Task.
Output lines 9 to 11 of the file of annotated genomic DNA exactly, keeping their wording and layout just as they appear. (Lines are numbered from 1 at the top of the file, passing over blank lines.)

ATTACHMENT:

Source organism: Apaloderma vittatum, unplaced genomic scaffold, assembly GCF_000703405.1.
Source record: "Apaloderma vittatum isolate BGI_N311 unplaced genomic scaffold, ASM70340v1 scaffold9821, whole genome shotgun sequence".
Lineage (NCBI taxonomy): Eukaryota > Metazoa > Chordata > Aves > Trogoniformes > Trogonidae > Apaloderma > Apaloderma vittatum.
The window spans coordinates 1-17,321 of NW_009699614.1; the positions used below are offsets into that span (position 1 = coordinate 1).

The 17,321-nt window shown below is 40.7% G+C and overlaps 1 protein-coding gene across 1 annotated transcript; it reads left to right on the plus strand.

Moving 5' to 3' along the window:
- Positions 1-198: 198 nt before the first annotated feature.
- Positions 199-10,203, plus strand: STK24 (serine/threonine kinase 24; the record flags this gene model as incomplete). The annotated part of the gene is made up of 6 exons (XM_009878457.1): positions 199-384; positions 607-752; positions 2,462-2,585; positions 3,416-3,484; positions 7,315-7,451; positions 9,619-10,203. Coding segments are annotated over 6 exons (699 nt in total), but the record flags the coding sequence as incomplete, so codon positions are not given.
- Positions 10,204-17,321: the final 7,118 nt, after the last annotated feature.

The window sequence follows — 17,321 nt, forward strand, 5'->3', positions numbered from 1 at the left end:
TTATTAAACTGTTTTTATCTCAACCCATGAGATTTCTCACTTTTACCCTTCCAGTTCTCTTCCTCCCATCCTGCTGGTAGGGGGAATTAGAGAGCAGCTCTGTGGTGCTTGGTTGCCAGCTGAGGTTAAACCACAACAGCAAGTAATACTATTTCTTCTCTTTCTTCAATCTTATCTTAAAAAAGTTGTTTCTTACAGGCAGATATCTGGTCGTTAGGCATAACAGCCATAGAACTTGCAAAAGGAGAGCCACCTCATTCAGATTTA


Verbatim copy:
- Positions 10,204-17,321: the final 7,118 nt, after the last annotated feature.

The window sequence follows — 17,321 nt, forward strand, 5'->3', positions numbered from 1 at the left end:
TTATTAAACTGTTTTTATCTCAACCCATGAGATTTCTCACTTTTACCCTTCCAGTTCTCTTCCTCCCATCCTGCTGGTAGGGGGAATTAGAGAGCAGCTCTGTGGTGCTTGGTTGCCAGCTGAGGTTAAACCACAACAGCAAGTAATACTATTTCTTCTCTTTCTTCAATCTTATCTTAAAAAAGTTGTTTCTTACAGGCAGATATCTGGTCGTTAGGCATAACAGCCATAGAACTTGCAAAAGGAGAGCCACCTCATTCAGATTTA